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Medically Reviewed By: Elena Hill, MD, MPH -

How to Get Off Methamphetamine: Tips & Treatment Options

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Getting off methamphetamine can be extremely difficult, as it is a highly addictive substance. While there aren’t any medications that can help with a methamphetamine use disorder directly, the condition can be effectively treated with a comprehensive addiction treatment program. Cognitive behavioral therapy is often part of the treatment plan. 

What Makes Quitting Methamphetamine Hard?

Methamphetamine is a powerful stimulant that can easily cause physical and psychological dependence with repeated use.[1] It is also sometimes cut with the opioid fentanyl, which is itself highly addictive and a frequent cause of overdose deaths. An individual taking methamphetamine may not know their drugs have been laced with other substances.

Methamphetamine can be highly addictive. Unfortunately, unlike opioids and alcohol, there are no pharmacological agents or medications that have consistently been proven to help prevent methamphetamine use, which makes methamphetamine use disorder (MUD) in some ways more challenging to treat. 

Methamphetamine Withdrawal Symptoms 

A person quitting methamphetamine must first engage in a period of drug abstinence. This is called detox, and it can be very uncomfortable, with the person experiencing a variety of withdrawal symptoms that will typically increase in intensity, peak, and then slowly get better.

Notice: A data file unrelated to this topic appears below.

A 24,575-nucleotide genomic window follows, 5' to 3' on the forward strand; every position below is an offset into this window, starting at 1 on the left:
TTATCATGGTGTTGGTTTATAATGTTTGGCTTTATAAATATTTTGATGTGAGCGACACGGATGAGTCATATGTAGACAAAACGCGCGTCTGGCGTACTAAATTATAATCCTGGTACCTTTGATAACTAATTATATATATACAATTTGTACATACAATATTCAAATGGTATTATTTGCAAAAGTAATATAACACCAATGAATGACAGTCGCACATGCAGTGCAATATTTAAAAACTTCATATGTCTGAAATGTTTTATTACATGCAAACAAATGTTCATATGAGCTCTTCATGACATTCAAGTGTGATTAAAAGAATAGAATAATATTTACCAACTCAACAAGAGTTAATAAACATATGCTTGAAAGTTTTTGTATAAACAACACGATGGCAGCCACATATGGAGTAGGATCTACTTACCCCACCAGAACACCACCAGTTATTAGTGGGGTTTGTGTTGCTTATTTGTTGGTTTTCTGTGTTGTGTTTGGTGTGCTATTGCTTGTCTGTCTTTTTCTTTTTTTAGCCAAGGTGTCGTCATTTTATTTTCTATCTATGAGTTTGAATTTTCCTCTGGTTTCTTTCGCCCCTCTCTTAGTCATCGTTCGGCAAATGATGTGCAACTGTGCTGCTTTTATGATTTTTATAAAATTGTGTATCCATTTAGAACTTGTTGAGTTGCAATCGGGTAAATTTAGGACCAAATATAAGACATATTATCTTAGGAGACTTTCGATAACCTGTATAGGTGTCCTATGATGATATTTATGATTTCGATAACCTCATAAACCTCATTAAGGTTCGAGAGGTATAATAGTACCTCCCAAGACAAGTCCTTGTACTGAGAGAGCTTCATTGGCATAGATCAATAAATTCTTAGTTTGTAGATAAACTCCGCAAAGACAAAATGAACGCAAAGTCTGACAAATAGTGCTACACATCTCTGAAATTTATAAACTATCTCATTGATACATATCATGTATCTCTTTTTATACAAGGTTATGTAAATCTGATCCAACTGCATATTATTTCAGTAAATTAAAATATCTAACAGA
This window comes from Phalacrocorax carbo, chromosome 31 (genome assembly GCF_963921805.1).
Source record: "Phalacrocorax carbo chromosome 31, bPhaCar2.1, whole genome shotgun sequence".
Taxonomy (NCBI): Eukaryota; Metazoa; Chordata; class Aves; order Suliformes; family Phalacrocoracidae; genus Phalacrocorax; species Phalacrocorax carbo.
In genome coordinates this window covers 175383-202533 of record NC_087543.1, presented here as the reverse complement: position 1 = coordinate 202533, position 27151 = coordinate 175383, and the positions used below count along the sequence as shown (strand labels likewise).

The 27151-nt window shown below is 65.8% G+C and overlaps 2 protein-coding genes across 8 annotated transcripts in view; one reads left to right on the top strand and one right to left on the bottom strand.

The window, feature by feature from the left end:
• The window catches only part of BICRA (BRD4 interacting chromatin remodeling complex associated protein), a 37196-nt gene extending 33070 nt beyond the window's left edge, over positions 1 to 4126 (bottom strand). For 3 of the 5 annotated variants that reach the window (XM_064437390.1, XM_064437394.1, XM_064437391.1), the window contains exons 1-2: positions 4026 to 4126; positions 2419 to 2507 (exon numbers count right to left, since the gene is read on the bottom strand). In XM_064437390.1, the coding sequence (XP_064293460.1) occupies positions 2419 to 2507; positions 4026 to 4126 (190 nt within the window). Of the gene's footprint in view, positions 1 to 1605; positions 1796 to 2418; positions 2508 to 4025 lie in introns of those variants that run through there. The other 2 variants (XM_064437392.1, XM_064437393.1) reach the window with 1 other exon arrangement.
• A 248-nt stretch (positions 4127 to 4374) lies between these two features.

Methamphetamine withdrawal can vary in intensity, generally depending on how long and how heavily a person has been using methamphetamine, but it is typically characterized by the following symptoms:

Methamphetamine withdrawal can be broken into two phases.[3] The first is the acute withdrawal stage. This is where symptoms are most intense, and it generally lasts 7 to 10 days. The second phase, where some symptoms disappear entirely and others are generally less severe, is the subacute phase. This phase can last another few weeks to even months, depending on the individual. 

Many people choose to go through acute withdrawal at an inpatient detox facility, which is also the recommendation of many experts. These facilities can help you feel more comfortable and support you as you go through the worst of withdrawal.